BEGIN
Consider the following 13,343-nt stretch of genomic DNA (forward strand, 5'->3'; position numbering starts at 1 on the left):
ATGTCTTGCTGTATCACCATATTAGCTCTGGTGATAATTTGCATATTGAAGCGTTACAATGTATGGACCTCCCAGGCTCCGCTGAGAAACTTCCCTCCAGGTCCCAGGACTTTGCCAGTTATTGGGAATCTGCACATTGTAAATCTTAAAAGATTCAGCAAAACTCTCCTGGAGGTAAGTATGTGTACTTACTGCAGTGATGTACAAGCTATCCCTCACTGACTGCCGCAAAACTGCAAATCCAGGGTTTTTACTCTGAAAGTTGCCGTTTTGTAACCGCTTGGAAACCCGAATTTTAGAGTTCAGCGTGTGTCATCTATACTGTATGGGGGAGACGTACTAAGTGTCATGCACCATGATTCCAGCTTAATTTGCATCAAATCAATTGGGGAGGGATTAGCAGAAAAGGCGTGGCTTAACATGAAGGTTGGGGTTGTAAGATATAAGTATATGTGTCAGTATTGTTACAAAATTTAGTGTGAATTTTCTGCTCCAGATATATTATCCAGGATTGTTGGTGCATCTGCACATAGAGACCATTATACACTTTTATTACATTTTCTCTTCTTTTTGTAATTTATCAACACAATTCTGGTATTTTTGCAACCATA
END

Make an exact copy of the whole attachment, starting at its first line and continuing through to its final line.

Consider the following 13,343-nt stretch of genomic DNA (forward strand, 5'->3'; position numbering starts at 1 on the left):
ATGTCTTGCTGTATCACCATATTAGCTCTGGTGATAATTTGCATATTGAAGCGTTACAATGTATGGACCTCCCAGGCTCCGCTGAGAAACTTCCCTCCAGGTCCCAGGACTTTGCCAGTTATTGGGAATCTGCACATTGTAAATCTTAAAAGATTCAGCAAAACTCTCCTGGAGGTAAGTATGTGTACTTACTGCAGTGATGTACAAGCTATCCCTCACTGACTGCCGCAAAACTGCAAATCCAGGGTTTTTACTCTGAAAGTTGCCGTTTTGTAACCGCTTGGAAACCCGAATTTTAGAGTTCAGCGTGTGTCATCTATACTGTATGGGGGAGACGTACTAAGTGTCATGCACCATGATTCCAGCTTAATTTGCATCAAATCAATTGGGGAGGGATTAGCAGAAAAGGCGTGGCTTAACATGAAGGTTGGGGTTGTAAGATATAAGTATATGTGTCAGTATTGTTACAAAATTTAGTGTGAATTTTCTGCTCCAGATATATTATCCAGGATTGTTGGTGCATCTGCACATAGAGACCATTATACACTTTTATTACATTTTCTCTTCTTTTTGTAATTTATCAACACAATTCTGGTATTTTTGCAACCATA